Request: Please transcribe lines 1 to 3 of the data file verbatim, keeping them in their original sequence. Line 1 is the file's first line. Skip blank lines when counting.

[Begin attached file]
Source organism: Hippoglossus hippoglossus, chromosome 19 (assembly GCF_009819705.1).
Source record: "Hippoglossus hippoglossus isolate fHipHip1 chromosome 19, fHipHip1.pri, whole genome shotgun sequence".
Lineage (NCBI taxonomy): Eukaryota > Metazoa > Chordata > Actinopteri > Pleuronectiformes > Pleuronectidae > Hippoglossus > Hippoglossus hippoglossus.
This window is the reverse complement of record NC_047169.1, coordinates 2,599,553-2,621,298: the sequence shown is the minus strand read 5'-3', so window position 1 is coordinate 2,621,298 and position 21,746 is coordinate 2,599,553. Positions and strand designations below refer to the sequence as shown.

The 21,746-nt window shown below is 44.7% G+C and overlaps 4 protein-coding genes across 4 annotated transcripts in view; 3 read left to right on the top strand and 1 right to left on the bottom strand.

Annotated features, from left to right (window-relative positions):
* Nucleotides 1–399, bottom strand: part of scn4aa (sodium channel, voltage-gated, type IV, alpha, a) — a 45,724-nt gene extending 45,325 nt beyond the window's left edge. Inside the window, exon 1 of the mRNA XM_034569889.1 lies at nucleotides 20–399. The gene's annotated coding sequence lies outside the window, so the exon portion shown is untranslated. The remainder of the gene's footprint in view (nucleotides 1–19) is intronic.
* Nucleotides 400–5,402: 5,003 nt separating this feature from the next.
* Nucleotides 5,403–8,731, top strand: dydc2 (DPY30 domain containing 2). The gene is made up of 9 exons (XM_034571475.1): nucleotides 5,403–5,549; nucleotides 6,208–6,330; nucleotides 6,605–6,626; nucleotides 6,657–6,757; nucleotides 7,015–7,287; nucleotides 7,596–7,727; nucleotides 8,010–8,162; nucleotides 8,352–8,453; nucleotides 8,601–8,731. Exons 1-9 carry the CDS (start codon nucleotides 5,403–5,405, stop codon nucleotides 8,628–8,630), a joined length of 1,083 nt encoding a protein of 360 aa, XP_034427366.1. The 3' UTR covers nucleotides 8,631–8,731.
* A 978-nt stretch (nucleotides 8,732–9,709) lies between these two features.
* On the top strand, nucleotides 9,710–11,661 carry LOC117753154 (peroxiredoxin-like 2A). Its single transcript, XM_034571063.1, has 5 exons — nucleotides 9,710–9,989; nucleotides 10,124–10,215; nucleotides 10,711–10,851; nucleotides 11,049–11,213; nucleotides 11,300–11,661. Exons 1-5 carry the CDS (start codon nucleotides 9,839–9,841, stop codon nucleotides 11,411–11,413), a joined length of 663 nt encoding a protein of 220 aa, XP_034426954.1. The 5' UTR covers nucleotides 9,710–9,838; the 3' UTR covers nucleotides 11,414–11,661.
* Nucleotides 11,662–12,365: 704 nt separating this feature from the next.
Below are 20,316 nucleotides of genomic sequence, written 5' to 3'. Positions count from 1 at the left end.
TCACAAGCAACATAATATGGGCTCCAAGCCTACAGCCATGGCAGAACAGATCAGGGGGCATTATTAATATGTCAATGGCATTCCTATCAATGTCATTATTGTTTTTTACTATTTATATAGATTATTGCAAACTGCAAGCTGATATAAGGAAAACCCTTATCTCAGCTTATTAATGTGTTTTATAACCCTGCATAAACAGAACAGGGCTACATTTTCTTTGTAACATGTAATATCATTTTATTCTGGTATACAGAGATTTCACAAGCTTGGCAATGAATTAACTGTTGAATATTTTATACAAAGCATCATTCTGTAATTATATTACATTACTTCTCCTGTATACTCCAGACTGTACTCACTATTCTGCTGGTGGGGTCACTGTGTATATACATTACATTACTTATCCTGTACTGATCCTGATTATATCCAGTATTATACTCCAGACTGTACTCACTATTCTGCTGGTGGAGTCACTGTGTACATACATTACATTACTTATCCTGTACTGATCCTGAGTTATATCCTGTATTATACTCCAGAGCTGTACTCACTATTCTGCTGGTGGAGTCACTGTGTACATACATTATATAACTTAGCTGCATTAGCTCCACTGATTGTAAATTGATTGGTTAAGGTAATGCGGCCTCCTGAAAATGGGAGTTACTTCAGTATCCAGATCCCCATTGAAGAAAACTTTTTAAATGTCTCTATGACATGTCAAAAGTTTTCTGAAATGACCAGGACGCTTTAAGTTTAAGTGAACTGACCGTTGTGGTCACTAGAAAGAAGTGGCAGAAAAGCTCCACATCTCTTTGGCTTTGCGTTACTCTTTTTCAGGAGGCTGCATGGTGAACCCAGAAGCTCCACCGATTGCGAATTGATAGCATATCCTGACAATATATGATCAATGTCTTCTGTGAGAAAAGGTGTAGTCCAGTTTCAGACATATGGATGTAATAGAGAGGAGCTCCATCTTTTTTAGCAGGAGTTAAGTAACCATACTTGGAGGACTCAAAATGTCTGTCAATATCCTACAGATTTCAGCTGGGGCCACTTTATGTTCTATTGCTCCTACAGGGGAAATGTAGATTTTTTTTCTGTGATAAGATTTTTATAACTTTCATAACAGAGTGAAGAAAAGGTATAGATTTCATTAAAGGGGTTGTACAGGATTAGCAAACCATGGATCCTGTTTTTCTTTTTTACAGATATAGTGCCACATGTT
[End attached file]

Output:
Source organism: Hippoglossus hippoglossus, chromosome 19 (assembly GCF_009819705.1).
Source record: "Hippoglossus hippoglossus isolate fHipHip1 chromosome 19, fHipHip1.pri, whole genome shotgun sequence".
Lineage (NCBI taxonomy): Eukaryota > Metazoa > Chordata > Actinopteri > Pleuronectiformes > Pleuronectidae > Hippoglossus > Hippoglossus hippoglossus.